In pre Covid times, I used to try and get to as many Australasian genealogy conferences as I could in person. Catch up with friends, meet speakers and network with colleagues. Travel may have disappeared for a while but all is not lost.
One of the few benefits of Covid 19 is that it has turned the genealogy world more online than ever before. We can now attend virtual seminars and conferences without the added cost of a flight, accommodation, and other travel expenses.
Finding myself with an unexpected free weekend I signed up at the last minute to The Family History Show 2021 for about $10. This gave me access to six talks on a variety of UK topics with most referencing The Genealogist, a subscription database I have not really looked at before. Some Australian family history societies provide access to The Genealogist in their libraries or during Covid times behind a membership wall.
Two of the speakers I have had the pleasure of hearing in person before – Else Churchill and Mia Bennett. Both are excellent speakers and I always tend to learn something new and having them on the program was a bonus.
I should say that all the talks were recorded, but you only had 72 hours to watch. This was good as it meant I did not have to stay up all night! However I would have liked to be able to go back again now – not all of my hand written notes make sense sadly.
Breaking Down Brick Walls by Mark Bayley provided a lot of search tips on how best to keyword search in The Genealogist. He also got me interested in their Map Explorer which has a modern overlay. It also has unique data sets such as non-conformist records, Fleet marriages and non-parochial records. If you cannot find someone in the other big databases, it may be worth a quick look here. The Image Archive is another feature I want to explore more.
Else Churchill’s Country Bumpkins: tracing rural ancestors was wide ranging and a must for those with ‘ag labs’ in the family. She started with a series of definitions and the differences between agricultural labourers and farm servants for example. Examples from her own family history showed how you can fill out your ancestors’ stories, not just births, deaths, and marriages. Ian Waller’s My Ancestor was an Agricultural Labourer 2nd edition is a must read. Else always starts out slow but speeds up considerably towards the end as she tries to fit everything in.
Maps for Family Historians with Gill Blanchard made me realise I need to do more with maps. The range of different maps is staggering and surprisingly, there are a lot of digitised maps online for free. Some of the places to look are the British Library, National Library of Wales, National Archives UK, British History Online, National Library of Scotland, London Lives and Booth’s Poverty Maps to mention just a few. I was also interested about the tithe maps which are indexed by place, owners and occupiers which are indexed in The Genealogist. It did not take me long to find my White ancestors in Pitton & Farley in Wiltshire. That was a big thrill for me. I can see myself spending more time searching tithe maps.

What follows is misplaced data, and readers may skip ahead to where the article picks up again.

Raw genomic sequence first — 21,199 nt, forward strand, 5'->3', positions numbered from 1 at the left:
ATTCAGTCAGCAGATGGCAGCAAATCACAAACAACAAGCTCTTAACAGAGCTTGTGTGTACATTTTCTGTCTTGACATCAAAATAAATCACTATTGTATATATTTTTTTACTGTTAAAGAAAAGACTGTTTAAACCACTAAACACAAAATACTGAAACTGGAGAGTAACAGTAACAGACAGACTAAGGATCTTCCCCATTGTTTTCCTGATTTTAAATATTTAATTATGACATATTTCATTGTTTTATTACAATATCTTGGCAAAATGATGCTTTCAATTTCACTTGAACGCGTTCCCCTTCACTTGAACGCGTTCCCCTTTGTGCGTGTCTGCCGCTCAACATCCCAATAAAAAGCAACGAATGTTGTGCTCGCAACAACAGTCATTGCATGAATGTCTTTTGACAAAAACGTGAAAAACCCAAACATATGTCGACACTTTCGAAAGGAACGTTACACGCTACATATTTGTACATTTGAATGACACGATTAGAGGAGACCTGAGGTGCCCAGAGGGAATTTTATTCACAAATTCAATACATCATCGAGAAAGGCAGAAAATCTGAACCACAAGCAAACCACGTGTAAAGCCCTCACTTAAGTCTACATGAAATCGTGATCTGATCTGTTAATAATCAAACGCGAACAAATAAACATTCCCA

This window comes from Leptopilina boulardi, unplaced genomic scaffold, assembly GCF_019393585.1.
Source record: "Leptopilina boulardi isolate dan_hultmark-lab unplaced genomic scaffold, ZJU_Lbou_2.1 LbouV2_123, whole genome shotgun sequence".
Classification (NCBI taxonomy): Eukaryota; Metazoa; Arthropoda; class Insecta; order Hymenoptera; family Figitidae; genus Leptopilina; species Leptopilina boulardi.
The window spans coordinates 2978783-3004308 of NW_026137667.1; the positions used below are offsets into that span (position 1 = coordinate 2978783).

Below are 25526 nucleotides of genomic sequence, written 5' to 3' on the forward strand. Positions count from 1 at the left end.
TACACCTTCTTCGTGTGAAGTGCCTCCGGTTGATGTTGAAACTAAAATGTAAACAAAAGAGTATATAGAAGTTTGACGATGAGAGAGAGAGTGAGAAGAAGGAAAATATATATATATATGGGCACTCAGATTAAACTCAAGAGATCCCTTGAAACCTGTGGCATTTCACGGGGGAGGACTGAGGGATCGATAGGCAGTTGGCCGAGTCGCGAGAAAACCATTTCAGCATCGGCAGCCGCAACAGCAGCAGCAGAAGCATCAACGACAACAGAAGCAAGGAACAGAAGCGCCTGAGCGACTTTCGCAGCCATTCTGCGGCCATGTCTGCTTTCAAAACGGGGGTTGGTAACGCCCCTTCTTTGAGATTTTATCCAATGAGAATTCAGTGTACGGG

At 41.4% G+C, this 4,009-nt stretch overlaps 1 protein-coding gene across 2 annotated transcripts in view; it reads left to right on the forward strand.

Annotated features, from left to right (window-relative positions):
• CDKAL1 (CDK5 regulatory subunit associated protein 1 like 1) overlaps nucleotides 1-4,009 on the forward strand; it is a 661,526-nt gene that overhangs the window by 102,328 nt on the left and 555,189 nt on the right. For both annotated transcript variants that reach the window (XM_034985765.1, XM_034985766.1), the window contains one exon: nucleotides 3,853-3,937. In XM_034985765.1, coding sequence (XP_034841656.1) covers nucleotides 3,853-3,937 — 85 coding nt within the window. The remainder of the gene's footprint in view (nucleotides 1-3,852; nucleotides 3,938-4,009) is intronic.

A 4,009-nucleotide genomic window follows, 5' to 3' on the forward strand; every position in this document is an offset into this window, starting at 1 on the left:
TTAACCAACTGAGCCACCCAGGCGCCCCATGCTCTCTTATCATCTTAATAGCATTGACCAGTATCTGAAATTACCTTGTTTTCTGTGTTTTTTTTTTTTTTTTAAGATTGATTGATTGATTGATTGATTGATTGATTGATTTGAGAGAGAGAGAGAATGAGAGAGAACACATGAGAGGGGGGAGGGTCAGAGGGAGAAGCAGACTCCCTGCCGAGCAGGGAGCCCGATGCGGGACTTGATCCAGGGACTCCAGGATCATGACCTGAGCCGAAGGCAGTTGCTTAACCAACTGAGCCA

Your Ancestors and Their Occupations by Dr Simon Wills was wide ranging, and he went through the usual suspects such as trade and postal directories. This was another talk where it would have been useful to have a handout of the major sources and URLs. Instead, I was left trying to keep up while writing notes at the same time. Luckily with virtual speakers you can hit pause.
Finally, no conference would be complete these days without at least one talk on DNA. Donna Rutherford talked on Making the Most of your DNA test. She covered a lot of ground and I suspect she may have left any beginners behind. Donna mentioned Gedmatch, clustering, and quick and dirty trees as workspaces for sorting matches. I think this talk would have been better recorded so that you could watch it again and again as you increased your knowledge of DNA and the various tools. No handout did not help either.
The whole program was great value for money, and I took up a discounted subscription offer to The Genealogist which included other items such as a subscription for the Discover Your Ancestors digital magazine. In the Family History Show goodie bag there was a download of all 2018 Discover Your Ancestors magazines which was an unexpected bonus.
On the downside, I would have liked to see handouts of URLs and the ability to watch again later. It was a lot of information to absorb in a single sitting even at home when you can get up for a cup of coffee.